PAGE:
A Simple Wedding movie review: spoiler, it’s not so simple

A Simple Wedding green light

MaryAnn’s quick take…

Charming culture-clash rom-com is full of life, celebrating human universals of family and love, and embracing differences that make the world so interesting. Smart and spritely, feminist and funny.
I’m “biast” (pro): I’m desperate for stories by and about women
I’m “biast” (con): nothing
(what is this about? see my critic’s minifesto)
women’s participation in this film
female director, female screenwriter, female protagonist
(learn more about this)

I can’t sleep until you get married.” So says Ziba Husseini (the ever spectacular Shohreh Aghdashloo: Star Trek Beyond, Rosewater) to her daughter, Nousha (Tara Grammy). Now, Nousha is not a youngster; she is, in fact, a successful lawyer in Los Angeles, an adult woman who knows her own mind and her own needs… and nowhere in there exists any thought or desire to get married. Certainly not to any of the nice (read: dull and conservative) Iranian men her parents — there’s also dad, Reza (Houshang Touzie: Argo) — keep trying to arrange for her. (The way she scares off the prospective grooms and their parents in hello-nice-to-meet-you-now-let’s-get-married get-togethers is snarkily hilarious.)

A Simple Wedding Christopher O'Shea Tara Grammy
The wedding dress may be hideous, but at least the groom is gorgeous.

But now Nousha is living with artist, deejay, and utter delight Alex Talbot (Christopher O’Shea: Patriots Day), and when her parents find out, they are mortified. They can just about deal with him not being Iranian and not being Muslim. But cohabiting without benefit of wedlock? Unacceptable. Quick nuptials must be organized. Ziba is suddenly in her glory, Reza only slightly less so: their only daughter is getting married!

Call it My (Not So) Tiny Little Persian Wedding. Of course Sara Zandieh’s thoroughly charming feature debut — she wrote it with Stephanie Wu — deserves to stand on its own, but a comparison with My Big Fat Greek Wedding is inevitable, not least because this movie is from the same producers and everyone is playing up the connection. That comparison isn’t actually any bad thing: both movies are full of life, celebrating human universals of family and love, and embracing the differences that make the world so interesting and so much fun. (Some of the Persian touches being deployed for the wedding are as funny and overblown as they are poignant, touchstones of immigrants, as Nousha’s parents are, trying to retain a flavor of home in their new life.) It’s a wonderful reminder, much needed in our angry, insular times, that the melting pot is one of the best aspects of American culture… and it would be amazing if this movie could be even half as successful as that earlier one.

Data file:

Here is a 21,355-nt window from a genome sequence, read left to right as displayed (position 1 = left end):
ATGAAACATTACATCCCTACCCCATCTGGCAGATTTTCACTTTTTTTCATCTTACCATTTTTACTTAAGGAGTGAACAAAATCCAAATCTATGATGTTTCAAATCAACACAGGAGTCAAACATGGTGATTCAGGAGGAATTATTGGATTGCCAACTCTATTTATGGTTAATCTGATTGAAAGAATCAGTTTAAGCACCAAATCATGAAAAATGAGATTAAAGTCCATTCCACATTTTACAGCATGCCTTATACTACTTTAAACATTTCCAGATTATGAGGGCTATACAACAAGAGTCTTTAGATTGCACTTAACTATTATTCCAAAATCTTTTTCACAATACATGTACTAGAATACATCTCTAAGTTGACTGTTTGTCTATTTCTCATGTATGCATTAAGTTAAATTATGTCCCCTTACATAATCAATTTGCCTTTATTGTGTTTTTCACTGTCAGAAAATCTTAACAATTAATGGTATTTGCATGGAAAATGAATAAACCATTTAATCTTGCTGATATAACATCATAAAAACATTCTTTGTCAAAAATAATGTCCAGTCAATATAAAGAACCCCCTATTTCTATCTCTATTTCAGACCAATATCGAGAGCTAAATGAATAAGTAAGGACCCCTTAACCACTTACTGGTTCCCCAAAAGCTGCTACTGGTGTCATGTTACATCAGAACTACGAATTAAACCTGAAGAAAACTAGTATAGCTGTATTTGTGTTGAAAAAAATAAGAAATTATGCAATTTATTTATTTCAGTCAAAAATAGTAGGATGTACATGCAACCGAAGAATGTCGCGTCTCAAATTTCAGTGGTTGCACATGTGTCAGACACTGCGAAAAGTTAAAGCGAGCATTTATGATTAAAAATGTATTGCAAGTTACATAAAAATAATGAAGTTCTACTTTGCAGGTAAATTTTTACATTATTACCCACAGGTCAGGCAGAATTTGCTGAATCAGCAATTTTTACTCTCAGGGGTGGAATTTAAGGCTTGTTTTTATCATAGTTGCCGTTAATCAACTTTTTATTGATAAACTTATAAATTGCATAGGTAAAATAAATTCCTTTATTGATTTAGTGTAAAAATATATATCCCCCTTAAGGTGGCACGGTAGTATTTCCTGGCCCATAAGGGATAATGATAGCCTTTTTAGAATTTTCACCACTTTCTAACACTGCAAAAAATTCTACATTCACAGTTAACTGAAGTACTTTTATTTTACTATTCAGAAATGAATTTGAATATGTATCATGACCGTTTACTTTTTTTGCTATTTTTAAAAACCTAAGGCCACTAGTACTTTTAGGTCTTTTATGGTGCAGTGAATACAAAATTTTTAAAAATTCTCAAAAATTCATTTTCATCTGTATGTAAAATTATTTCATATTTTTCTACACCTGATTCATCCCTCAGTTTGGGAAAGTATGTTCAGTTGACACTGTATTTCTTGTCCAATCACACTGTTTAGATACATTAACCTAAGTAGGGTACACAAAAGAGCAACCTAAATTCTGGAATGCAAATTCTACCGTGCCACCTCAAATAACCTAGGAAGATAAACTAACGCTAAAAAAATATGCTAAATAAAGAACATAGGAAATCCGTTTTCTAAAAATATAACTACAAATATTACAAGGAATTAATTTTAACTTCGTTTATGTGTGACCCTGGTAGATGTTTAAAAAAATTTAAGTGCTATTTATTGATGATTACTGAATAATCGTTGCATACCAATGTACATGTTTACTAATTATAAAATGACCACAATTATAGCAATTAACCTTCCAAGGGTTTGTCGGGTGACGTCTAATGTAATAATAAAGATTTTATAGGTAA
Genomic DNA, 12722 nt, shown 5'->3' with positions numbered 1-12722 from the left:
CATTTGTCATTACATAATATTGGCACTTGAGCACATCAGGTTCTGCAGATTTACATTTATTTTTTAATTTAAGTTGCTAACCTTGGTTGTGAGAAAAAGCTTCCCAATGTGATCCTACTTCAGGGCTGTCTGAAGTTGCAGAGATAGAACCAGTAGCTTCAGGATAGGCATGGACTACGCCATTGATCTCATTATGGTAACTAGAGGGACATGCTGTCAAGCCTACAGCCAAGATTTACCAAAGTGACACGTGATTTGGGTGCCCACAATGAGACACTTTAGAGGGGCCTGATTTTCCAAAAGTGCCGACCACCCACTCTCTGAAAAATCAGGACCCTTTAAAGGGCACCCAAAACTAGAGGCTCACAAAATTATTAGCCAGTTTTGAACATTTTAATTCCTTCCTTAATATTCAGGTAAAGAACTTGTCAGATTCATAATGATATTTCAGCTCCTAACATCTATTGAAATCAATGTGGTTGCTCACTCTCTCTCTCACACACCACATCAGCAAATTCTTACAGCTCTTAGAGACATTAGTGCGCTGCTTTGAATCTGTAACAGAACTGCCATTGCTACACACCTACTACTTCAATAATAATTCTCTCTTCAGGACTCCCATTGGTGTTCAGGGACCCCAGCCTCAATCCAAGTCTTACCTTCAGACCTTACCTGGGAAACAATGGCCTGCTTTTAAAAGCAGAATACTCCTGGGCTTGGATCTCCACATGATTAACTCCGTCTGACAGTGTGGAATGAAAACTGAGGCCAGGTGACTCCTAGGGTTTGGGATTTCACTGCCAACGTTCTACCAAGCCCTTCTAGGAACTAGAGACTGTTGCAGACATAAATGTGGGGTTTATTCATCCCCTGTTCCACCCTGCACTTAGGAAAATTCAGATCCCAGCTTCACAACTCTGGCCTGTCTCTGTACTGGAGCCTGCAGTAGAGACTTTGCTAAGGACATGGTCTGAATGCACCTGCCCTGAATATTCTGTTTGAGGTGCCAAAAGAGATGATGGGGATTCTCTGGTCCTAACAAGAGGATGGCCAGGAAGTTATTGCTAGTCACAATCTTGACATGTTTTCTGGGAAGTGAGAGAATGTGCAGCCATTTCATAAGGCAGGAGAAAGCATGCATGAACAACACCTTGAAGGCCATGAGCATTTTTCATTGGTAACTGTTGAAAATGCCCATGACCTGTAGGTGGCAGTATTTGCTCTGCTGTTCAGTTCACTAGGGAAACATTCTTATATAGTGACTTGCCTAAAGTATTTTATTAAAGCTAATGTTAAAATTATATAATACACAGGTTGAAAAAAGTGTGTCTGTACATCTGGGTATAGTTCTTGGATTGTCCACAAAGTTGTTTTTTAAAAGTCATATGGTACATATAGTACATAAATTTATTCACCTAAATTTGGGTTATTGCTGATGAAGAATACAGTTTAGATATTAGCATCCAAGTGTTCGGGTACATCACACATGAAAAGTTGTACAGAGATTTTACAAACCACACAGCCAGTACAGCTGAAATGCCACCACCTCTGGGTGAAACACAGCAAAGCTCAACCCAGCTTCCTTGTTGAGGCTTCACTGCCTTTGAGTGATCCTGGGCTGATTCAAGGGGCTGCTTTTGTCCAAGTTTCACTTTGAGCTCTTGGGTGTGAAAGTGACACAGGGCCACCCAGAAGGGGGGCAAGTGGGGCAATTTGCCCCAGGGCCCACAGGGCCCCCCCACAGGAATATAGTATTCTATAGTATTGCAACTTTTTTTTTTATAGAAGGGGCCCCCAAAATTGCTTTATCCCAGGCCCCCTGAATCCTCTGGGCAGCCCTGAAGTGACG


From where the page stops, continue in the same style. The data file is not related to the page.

A wonderful reminder, much needed in our angry, insular times, that the melting pot is one of the best aspects of American culture.

The movie’s feminist chops are terrific, too, as Nousha drives herself a little crazy trying to balance what she wants and needs out of romance with what her more conservative parents, and the less forgiving world they come from, imagine for her. Bucking expectations is never easy… but she loves her parents, and this sneakily wise movie finds a way for Nousha to navigate her difficult path, though it is not without bumps along the way. And some things that other films might have cast as cringeworthy — like Alex’s divorced mom, Maggie (Rita Wilson: Gloria Bell, Dawn Patrol), crushing on Nousha’s handsome uncle, Saman (Maz Jobrani: The Interpreter, 13 Going on 30), who has exotically flown in from Tehran — are handled with a lot more aplomb than the rom-com genre has led us to expect, especially given some of the other over-the-top bits of humor the film indulges in. (Those bits are pretty shockingly feminist as well.)

Smart and spritely, A Simple Wedding is a real treat, one that makes a real effort to find crosscultural common ground, and so it feels very welcome right now.

A Simple Wedding was the Alliance of Women Film Journalists’ Movie of the Week for February 7th. Read the comments from AWFJ members — including me — on why the film deserves this honor.

If you’re tempted to post a comment that resembles anything on the film review comment bingo card, please reconsider.
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